Medical insurance news - Evidence found of 'druggable' DNA repair to target cancer cells
Medical insurance customers suffering from cancer could be given revolutionary new treatment aimed at blocking a key DNA damage repair enzyme called APE1, which could provide a new way to kill cancer cells containing BRCA genes, according to a recent study.
Research presented at this month's National Cancer Research Institute Cancer Conference in Liverpool by the University of Nottingham suggested the institution had tested the ability of molecules to stop APE1 from repairing DNA damage in breast, pancreatic and cervical cancer cells with the faulty genes.
The BRCA genes control a separate DNA pathway and cells with damaged BRCA1 or BRCA2 have a faulty repair kit, which allows weakened cells to accumulate faults and multiply.
This can increase the risk of developing cancer, especially ovarian and breast types of the disease.
However, scientists claim to have found that blocking the enzyme APE1 in these faulty BRCA cells can effectively hold up two repair routes at once, thus killing the cancer cells.
This technique is already being used with a new class of drugs called PARP inhibitors, which prevent cells from fixing faults in BRCA-deficient cells.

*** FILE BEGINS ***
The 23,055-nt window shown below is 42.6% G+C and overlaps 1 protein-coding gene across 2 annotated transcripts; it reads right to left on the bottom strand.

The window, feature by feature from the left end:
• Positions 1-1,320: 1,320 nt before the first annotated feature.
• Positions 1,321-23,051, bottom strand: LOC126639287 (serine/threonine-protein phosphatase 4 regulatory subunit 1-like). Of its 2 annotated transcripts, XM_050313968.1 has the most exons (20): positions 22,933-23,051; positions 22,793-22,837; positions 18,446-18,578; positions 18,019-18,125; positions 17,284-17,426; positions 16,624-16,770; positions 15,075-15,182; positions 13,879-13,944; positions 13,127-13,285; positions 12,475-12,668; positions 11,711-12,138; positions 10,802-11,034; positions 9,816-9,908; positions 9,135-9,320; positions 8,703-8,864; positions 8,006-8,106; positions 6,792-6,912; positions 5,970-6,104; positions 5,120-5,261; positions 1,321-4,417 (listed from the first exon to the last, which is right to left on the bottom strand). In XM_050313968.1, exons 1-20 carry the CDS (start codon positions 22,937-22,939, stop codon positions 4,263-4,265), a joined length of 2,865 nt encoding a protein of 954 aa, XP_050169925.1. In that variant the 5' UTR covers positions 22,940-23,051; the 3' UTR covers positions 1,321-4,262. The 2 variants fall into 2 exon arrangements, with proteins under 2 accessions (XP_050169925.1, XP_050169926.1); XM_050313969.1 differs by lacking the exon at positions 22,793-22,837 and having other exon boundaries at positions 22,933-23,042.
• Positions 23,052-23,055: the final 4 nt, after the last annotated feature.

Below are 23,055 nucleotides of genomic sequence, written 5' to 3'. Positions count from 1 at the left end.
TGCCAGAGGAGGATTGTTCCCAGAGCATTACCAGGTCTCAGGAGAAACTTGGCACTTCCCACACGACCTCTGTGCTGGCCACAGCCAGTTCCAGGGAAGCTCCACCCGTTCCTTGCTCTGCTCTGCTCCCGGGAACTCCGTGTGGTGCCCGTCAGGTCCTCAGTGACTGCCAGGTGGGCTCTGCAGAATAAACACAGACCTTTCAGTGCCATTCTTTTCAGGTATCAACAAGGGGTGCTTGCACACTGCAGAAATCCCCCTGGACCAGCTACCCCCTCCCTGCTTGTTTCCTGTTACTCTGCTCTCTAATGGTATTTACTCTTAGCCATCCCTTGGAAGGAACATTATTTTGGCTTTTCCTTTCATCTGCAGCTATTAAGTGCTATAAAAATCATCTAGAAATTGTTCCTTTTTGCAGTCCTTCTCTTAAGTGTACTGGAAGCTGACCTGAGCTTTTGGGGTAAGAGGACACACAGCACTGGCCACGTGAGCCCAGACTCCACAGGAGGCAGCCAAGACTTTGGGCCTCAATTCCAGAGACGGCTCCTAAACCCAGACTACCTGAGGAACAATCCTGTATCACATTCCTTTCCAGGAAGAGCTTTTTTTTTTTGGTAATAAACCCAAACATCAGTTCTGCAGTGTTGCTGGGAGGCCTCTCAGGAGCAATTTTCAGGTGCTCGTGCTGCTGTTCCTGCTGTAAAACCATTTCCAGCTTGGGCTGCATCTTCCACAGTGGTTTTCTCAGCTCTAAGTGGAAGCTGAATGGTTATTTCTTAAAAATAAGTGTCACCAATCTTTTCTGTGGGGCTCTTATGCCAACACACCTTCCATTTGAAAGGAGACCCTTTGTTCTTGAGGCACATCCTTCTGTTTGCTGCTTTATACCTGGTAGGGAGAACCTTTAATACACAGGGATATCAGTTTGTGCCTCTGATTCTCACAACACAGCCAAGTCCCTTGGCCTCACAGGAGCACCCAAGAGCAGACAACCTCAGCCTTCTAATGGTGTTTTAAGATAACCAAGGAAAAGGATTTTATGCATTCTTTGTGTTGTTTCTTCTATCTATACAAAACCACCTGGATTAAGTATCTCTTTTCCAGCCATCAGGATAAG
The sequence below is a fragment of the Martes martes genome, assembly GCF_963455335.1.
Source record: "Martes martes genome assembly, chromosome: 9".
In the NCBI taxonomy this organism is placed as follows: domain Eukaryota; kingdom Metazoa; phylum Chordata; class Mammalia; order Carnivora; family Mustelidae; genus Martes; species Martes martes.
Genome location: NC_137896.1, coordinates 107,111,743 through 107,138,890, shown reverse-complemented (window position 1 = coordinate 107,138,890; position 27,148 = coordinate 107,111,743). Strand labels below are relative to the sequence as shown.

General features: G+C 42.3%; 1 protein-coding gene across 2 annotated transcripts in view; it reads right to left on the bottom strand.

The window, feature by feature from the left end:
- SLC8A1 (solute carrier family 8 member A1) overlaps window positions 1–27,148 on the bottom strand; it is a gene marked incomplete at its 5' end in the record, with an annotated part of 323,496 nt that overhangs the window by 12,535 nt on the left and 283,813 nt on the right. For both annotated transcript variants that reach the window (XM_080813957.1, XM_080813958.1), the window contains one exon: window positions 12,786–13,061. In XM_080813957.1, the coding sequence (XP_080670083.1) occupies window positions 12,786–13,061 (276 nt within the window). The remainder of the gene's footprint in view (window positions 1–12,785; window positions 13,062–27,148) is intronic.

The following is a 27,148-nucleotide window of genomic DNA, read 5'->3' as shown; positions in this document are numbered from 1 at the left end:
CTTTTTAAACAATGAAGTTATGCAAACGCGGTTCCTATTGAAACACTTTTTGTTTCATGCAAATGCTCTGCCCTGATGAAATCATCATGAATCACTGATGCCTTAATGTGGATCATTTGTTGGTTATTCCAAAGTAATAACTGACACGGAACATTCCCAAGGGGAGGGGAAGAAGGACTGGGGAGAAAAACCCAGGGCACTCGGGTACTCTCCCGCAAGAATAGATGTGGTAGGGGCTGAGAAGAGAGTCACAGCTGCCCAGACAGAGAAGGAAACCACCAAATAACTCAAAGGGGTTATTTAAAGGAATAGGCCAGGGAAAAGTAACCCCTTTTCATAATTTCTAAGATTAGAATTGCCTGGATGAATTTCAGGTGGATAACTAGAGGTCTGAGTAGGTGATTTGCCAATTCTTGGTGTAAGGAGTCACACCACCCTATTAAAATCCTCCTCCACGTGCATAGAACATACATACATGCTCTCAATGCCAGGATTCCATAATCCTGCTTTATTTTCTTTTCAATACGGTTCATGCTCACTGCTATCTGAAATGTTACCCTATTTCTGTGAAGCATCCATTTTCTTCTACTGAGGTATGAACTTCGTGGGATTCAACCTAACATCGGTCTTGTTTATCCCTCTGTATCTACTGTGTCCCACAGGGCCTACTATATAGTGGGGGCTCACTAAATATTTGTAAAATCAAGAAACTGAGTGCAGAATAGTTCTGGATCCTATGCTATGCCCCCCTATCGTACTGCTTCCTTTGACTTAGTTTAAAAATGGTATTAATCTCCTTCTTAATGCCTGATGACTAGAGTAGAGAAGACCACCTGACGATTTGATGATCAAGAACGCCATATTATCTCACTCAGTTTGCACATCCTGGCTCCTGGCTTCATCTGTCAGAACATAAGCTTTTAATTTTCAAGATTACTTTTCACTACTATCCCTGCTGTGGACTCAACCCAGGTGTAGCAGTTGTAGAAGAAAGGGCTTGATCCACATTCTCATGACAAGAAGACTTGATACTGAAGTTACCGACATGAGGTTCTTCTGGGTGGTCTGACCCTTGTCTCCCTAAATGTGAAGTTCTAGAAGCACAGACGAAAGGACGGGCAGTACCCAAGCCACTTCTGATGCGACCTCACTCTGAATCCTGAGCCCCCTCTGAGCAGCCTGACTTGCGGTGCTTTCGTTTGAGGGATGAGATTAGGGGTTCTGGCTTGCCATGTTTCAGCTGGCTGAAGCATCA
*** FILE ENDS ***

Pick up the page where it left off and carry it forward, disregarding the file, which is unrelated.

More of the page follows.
A study conducted by Breakthrough Breast Cancer in 2009 suggested that the use of PARP inhibitors could also kill cancer cells with a faulty PTEN gene, which is found in some skin, womb and colon cancers.
Faults in the PTEN gene account for 30 - 80 per cent of all breast, prostate, skin, womb and colon cancers.
Clinical senior lecturer and consultant in medical oncology and leader of the APE1 drug discovery research programme at the university Dr Srinivasan Madhusudan said the research provides initial evidence that APE1 is an important target in cancer treatment.
“Not only could these molecules provide a basis for new drugs to treat cancers with faulty BRCA genes - especially breast and ovarian cancer - but they could help ‘soften up’ cells from many cancer types to boost the effect of radiotherapy and chemotherapy,” he added.
DNA damage repair expert professor Steve Jackson said the treatment of knocking out two repair mechanisms simultaneously is emerging as an important way to treat cancer and strides have already been made to do this.
Professor Jackson said this promising new target could lead to more specific drugs capable of delivering double blows to cancer cells, which could potentially mean there would be fewer side effects for health insurance customers who recover from the illness. He also suggested that patients may be able to use these methods when people become resistant to conventional treatments.
Chief executive of Breast Cancer Campaign, which part funded the research, Baroness Delyth Morgan said the possible new treatments could help up to 4,800 women diagnosed with the disease in the UK each year.
"Currently there are limited options available to them and this potential new treatment, although at an early stage could provide a real lifeline and a better chance of survival, which can only be good news,” the Baroness added.
PARP inhibitors are currently still being tested in clinical trials but early signs suggest side effects of the treatment could be minimal, which is favourable when compared with other cancer treatments.